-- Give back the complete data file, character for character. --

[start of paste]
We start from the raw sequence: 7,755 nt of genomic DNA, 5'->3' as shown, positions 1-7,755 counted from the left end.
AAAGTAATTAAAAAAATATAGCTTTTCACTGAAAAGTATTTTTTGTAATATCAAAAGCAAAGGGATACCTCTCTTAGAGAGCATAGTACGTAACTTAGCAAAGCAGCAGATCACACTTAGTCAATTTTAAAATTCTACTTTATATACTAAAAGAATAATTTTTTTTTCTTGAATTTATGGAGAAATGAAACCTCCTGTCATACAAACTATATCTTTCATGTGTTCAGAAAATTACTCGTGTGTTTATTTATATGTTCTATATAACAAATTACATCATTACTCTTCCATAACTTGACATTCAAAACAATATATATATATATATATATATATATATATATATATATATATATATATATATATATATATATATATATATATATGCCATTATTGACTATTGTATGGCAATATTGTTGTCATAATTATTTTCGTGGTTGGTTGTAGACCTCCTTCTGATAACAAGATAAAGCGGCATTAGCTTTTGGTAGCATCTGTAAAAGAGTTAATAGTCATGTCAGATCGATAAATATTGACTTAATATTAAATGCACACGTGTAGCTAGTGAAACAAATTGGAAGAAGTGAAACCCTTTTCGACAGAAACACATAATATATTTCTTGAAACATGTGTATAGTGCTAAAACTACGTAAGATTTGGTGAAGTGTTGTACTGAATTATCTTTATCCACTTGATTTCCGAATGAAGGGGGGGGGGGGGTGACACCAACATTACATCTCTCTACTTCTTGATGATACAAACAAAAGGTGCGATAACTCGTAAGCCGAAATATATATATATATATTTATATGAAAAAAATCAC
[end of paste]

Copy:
We start from the raw sequence: 7,755 nt of genomic DNA, 5'->3' as shown, positions 1-7,755 counted from the left end.
AAAGTAATTAAAAAAATATAGCTTTTCACTGAAAAGTATTTTTTGTAATATCAAAAGCAAAGGGATACCTCTCTTAGAGAGCATAGTACGTAACTTAGCAAAGCAGCAGATCACACTTAGTCAATTTTAAAATTCTACTTTATATACTAAAAGAATAATTTTTTTTTCTTGAATTTATGGAGAAATGAAACCTCCTGTCATACAAACTATATCTTTCATGTGTTCAGAAAATTACTCGTGTGTTTATTTATATGTTCTATATAACAAATTACATCATTACTCTTCCATAACTTGACATTCAAAACAATATATATATATATATATATATATATATATATATATATATATATATATATATATATATATATATATATATATATGCCATTATTGACTATTGTATGGCAATATTGTTGTCATAATTATTTTCGTGGTTGGTTGTAGACCTCCTTCTGATAACAAGATAAAGCGGCATTAGCTTTTGGTAGCATCTGTAAAAGAGTTAATAGTCATGTCAGATCGATAAATATTGACTTAATATTAAATGCACACGTGTAGCTAGTGAAACAAATTGGAAGAAGTGAAACCCTTTTCGACAGAAACACATAATATATTTCTTGAAACATGTGTATAGTGCTAAAACTACGTAAGATTTGGTGAAGTGTTGTACTGAATTATCTTTATCCACTTGATTTCCGAATGAAGGGGGGGGGGGGGTGACACCAACATTACATCTCTCTACTTCTTGATGATACAAACAAAAGGTGCGATAACTCGTAAGCCGAAATATATATATATATATTTATATGAAAAAAATCAC